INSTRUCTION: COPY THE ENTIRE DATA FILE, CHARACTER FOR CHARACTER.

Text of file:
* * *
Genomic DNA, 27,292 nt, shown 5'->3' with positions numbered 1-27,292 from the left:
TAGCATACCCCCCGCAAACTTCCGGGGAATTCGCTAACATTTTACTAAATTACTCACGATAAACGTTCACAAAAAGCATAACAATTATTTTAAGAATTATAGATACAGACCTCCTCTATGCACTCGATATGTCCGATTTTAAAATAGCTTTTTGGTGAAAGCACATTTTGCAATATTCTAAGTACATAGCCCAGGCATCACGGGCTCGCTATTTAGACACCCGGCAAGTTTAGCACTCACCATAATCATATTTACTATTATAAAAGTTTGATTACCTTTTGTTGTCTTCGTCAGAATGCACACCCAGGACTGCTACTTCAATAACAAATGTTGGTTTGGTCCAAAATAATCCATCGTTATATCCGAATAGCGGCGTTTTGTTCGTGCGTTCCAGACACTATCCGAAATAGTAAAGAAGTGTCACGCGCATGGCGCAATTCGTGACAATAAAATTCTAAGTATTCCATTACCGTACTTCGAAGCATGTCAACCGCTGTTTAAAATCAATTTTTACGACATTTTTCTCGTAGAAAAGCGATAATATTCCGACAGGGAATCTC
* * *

Genomic DNA, 27,292 nt, shown 5'->3' with positions numbered 1-27,292 from the left:
TAGCATACCCCCCGCAAACTTCCGGGGAATTCGCTAACATTTTACTAAATTACTCACGATAAACGTTCACAAAAAGCATAACAATTATTTTAAGAATTATAGATACAGACCTCCTCTATGCACTCGATATGTCCGATTTTAAAATAGCTTTTTGGTGAAAGCACATTTTGCAATATTCTAAGTACATAGCCCAGGCATCACGGGCTCGCTATTTAGACACCCGGCAAGTTTAGCACTCACCATAATCATATTTACTATTATAAAAGTTTGATTACCTTTTGTTGTCTTCGTCAGAATGCACACCCAGGACTGCTACTTCAATAACAAATGTTGGTTTGGTCCAAAATAATCCATCGTTATATCCGAATAGCGGCGTTTTGTTCGTGCGTTCCAGACACTATCCGAAATAGTAAAGAAGTGTCACGCGCATGGCGCAATTCGTGACAATAAAATTCTAAGTATTCCATTACCGTACTTCGAAGCATGTCAACCGCTGTTTAAAATCAATTTTTACGACATTTTTCTCGTAGAAAAGCGATAATATTCCGACAGGGAATCTC